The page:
My source was extremely frustrated at the way people on the left have responded, highlighting that some are even “saying that anyone who disagrees with them are puppets, part of the Israel lobby etc etc,” which just underlines the scale of the problem. “It’s rife,” they told me. There is an assumption that “anyone who claims otherwise is either totally delusional or chooses to ignore it to suit their own agenda.” They described it as “disgusting either way.”

They also made clear that this problem in not “unique to Momentum. Left antisemitism has been a thing for nearly 200 years, with socialists, anarchists, revolutionaries and social democrats of all stripes guilty of it.” They went on to say that it is “just a shame that so called socialists would rather nail the flag to the mast of some old beardie who was useless on it rather than try and combat it. But, here we are.”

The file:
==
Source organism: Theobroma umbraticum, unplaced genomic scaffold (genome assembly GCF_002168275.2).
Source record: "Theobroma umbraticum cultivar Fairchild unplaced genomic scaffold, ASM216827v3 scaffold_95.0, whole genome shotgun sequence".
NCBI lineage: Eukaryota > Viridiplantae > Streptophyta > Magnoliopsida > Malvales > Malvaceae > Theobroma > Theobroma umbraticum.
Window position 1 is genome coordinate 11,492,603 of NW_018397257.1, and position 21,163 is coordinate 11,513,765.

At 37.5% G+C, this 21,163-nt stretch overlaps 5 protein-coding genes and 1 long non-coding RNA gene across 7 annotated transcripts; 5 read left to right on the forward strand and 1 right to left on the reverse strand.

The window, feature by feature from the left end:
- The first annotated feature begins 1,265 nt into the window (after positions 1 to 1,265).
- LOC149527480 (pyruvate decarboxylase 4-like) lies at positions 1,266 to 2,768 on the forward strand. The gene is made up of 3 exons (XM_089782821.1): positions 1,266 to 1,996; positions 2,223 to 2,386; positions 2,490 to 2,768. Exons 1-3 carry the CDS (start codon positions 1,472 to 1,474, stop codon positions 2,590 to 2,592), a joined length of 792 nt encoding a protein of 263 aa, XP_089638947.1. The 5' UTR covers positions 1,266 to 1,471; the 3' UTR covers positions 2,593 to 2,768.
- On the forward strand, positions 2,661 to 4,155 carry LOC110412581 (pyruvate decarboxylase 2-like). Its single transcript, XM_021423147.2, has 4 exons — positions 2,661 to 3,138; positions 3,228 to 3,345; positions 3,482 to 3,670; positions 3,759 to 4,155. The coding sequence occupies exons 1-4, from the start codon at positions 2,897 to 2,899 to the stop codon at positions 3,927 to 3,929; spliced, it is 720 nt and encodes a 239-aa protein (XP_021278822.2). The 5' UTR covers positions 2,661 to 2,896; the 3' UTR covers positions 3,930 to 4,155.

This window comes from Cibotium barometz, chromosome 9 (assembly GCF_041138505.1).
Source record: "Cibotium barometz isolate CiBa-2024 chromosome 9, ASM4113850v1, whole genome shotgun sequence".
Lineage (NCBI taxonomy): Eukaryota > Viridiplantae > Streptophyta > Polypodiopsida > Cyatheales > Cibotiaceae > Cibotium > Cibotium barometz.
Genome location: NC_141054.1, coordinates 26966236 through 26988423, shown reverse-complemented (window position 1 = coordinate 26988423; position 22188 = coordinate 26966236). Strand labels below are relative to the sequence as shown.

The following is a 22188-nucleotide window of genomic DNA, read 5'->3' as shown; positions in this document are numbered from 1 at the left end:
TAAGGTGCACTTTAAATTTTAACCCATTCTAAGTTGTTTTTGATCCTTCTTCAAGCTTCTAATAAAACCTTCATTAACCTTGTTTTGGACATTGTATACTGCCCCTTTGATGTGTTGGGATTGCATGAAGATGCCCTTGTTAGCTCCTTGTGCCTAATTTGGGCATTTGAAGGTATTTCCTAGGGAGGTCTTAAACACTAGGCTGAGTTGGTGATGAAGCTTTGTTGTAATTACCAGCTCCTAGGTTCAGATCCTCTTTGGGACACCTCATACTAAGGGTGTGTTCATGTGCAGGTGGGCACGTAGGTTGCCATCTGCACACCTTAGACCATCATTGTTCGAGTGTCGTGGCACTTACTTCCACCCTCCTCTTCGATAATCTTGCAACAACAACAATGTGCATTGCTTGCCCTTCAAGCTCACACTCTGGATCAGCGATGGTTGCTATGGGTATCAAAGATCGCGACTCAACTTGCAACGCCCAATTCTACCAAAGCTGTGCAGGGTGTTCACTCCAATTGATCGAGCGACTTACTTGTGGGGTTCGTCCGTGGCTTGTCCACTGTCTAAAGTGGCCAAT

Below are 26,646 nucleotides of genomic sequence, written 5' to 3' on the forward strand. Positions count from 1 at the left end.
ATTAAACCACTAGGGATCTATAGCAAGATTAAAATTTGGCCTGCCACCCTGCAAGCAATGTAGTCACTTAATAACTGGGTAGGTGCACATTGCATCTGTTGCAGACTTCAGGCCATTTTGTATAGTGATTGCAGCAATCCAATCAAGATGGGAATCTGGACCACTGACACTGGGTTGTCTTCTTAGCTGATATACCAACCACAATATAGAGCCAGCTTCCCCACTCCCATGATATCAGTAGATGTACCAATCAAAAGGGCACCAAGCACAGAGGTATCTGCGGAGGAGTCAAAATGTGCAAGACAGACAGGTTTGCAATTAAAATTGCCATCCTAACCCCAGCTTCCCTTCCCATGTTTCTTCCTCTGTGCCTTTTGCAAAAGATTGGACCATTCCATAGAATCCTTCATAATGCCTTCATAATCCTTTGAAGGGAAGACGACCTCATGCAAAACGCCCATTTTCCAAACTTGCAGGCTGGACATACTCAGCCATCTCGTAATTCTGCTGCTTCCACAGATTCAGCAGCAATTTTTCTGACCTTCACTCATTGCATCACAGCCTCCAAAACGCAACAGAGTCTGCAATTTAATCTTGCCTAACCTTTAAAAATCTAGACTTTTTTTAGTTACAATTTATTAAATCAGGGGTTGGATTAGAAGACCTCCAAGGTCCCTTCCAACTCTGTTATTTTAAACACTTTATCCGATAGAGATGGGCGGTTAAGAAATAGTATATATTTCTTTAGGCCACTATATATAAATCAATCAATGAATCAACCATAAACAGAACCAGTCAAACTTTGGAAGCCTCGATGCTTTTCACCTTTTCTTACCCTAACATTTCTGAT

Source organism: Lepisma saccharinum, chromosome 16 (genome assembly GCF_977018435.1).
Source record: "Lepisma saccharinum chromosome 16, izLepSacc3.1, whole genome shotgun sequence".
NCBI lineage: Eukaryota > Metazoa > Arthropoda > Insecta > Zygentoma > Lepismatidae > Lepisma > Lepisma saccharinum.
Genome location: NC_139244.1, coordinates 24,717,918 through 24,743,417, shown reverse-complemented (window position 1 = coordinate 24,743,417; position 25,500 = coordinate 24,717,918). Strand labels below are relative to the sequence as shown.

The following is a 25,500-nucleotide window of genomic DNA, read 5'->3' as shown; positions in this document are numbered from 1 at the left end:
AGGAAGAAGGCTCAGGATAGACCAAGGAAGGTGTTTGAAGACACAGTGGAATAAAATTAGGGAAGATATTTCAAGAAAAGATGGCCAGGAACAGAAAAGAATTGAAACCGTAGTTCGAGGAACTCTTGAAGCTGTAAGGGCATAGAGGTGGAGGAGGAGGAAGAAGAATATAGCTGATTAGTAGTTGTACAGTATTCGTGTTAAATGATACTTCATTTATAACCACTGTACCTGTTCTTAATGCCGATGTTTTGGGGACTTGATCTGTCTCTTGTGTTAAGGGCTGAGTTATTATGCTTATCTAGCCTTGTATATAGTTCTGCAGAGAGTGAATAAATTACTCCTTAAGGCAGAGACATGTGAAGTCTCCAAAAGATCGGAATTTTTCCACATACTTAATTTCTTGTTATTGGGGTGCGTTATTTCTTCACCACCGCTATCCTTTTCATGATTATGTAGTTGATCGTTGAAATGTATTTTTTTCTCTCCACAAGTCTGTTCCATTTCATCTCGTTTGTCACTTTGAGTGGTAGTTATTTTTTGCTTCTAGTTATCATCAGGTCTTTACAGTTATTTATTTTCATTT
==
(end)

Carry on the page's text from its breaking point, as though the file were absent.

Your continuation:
Those wishing to support Corbyn must address the report, not dismiss it. They must address the fact that the growth in membership during the Corbyn years included antisemites. They must address the fact that Corbyn has downplayed the issue. At the same time, they can still make the claim (and I think they are right to do so) that the media was against him. That other parts of the establishment were and are against him. That the right wing of the Labour Party were and are against him. Those things can still be true and the report be correct. Not addressing the failings achieves nothing.